User avatar
Billmeik
Family Elder
 
Posts: 694
Joined: Fri Nov 27, 2009 3:00 pm

Postby belsadie » Thu May 27, 2010 11:53 am

May I suggest that we all stop trying to explain the complexities that have been hidden for years. We just might be fulfilling the silent hopes of the neuros who dismiss the findings we're so excited about as nonsense....
Dr. S has intimated that we are, indeed, at the beginning of this discovery.
It's our job to fight for the right to further research ALL the implications of CCSVI and not to allow "them" to divide and conquer.
Don't get me wrong, I enjoy a good stimulating banter as well as the next guy, but let's use our energy to demand our right to the fruits of those designated to reveal the truths . [can you tell my Dad was a uni0n organizer?]
We're all finally empowered to act as a unit.Let's all find a way to play nice in the sandbox......
User avatar
belsadie
Family Elder
 
Posts: 106
Joined: Sun Mar 28, 2010 2:00 pm

Treat the symptom

Postby MarkW » Fri May 28, 2010 12:11 pm

Belsadie,
I fully agree with your point of May 27:
May I suggest that we all stop trying to explain the complexities that have been hidden for years. We just might be fulfilling the silent hopes of the neuros who dismiss the findings we're so excited about as nonsense....

On May 23 I wrote:
Unfortunately opinions on this chatroom get treated as facts. They are repeated to Neurologists, who laugh at CCSVI. The good research work being done is lost in the noise of discussion. Sad because this actually hinders the case for CCSVI.

I hope more people will appreciate that we do not need to explain CCSVI to argue it is our right to have it treated.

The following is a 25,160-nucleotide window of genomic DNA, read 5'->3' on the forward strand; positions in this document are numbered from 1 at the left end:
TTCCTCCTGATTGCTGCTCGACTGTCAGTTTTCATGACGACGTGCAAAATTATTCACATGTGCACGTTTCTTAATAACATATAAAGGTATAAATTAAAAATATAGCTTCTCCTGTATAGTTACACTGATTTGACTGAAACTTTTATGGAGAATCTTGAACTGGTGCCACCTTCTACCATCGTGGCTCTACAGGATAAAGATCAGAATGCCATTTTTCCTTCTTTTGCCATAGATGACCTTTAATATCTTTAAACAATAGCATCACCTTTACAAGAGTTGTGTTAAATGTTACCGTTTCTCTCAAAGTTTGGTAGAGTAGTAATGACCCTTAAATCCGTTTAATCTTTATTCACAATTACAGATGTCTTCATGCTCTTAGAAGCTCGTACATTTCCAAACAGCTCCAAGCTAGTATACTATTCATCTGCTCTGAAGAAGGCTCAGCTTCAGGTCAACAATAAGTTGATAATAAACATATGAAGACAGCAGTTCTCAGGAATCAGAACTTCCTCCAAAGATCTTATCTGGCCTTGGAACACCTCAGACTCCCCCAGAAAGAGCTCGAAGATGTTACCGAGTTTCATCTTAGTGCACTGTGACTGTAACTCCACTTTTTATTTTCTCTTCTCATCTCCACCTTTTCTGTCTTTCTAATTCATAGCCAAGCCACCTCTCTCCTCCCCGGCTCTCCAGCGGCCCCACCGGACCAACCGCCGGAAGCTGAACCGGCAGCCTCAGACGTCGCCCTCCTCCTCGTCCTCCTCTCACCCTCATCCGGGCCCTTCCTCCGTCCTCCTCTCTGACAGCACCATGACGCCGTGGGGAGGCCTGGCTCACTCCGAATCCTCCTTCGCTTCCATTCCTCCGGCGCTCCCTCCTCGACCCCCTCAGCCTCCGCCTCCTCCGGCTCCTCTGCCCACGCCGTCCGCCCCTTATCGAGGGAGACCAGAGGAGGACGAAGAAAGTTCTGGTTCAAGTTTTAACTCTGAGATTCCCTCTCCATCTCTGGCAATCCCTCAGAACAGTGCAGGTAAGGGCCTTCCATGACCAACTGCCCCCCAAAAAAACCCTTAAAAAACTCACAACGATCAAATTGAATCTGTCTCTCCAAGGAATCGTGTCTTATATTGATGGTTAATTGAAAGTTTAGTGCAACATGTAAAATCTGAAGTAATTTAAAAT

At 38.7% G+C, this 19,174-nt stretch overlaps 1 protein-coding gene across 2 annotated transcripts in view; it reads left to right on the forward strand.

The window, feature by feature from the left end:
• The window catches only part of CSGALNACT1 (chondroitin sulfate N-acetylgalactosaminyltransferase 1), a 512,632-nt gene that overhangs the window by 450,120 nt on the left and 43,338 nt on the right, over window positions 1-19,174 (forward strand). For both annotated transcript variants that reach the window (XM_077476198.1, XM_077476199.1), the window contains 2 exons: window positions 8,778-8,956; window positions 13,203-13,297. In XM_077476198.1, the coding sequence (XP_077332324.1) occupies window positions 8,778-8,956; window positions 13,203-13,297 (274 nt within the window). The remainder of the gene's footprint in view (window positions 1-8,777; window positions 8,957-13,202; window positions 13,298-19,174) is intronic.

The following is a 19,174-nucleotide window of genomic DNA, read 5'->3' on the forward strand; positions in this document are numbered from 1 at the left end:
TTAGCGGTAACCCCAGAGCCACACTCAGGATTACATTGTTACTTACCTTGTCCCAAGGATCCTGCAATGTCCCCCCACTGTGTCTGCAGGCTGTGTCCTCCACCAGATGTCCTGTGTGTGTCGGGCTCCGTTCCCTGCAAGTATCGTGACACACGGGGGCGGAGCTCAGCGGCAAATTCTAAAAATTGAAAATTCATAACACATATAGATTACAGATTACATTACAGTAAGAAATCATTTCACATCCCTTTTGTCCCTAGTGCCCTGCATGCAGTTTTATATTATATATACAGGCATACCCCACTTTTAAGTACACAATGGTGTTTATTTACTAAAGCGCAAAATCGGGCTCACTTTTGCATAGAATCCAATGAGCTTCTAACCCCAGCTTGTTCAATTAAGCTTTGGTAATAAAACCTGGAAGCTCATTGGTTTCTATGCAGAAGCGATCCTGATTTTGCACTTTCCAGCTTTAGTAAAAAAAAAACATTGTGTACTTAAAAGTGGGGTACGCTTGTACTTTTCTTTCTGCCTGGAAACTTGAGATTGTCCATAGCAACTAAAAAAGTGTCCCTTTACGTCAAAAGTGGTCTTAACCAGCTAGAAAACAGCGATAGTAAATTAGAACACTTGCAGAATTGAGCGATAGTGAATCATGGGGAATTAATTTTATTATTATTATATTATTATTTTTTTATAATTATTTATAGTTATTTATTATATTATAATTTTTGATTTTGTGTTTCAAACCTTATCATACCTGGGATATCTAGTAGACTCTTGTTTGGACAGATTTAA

Kind regards,
MarkW
Mark Walker - Oxfordshire, England. Registered Pharmacist (UK). 11 years of study around MS.
Mark's CCSVI Report 7-Mar-11:
http://www.telegraph.co.uk/health/8359854/MS-experts-in-Britain-have-to-open-their-minds.html
User avatar
MarkW
Family Elder
 
Posts: 1151
Joined: Thu Oct 19, 2006 2:00 pm
Location: Oxfordshire, England

Postby Cece » Fri May 28, 2010 5:14 pm

I think the neuro's resistance is a thing unto itself: not caused by whether we explain CCSVI perfectly or not or add mistaken embellishments. They were going to laugh anyway.
"However, the truth in science ultimately emerges, although sometimes it takes a very long time," Arthur Silverstein, Autoimmunity: A History of the Early Struggle for Recognition
Cece
Family Elder
 
Posts: 9054
Joined: Mon Jan 04, 2010 3:00 pm

Postby Billmeik » Sat May 29, 2010 9:32 am

May I suggest that we all stop trying to explain the complexities that have been hidden for years. We just might be fulfilling the silent hopes of the neuros who dismiss the findings we're so excited about as nonsense....

On May 23 I wrote:
Unfortunately opinions on this chatroom get treated as facts. They are repeated to Neurologists, who laugh at CCSVI. The good research work being done is lost in the noise of discussion. Sad because this actually hinders the case for CCSVI.

I hope more people will appreciate that we do not need to explain CCSVI to argue it is our right to have it treated.


this anti thought angle reminds me of the 90's when patients were encouraged to be passive recipients of the high knowledges passed down from their docs. It is totally misplaced in 2010. Dont see if you've noticed but neuros just do what the pharmas tell them because all ms science today is paid for by the pharmas. They are completely useless when the answer isn't a potion and indeed are blocking progress quite significantly.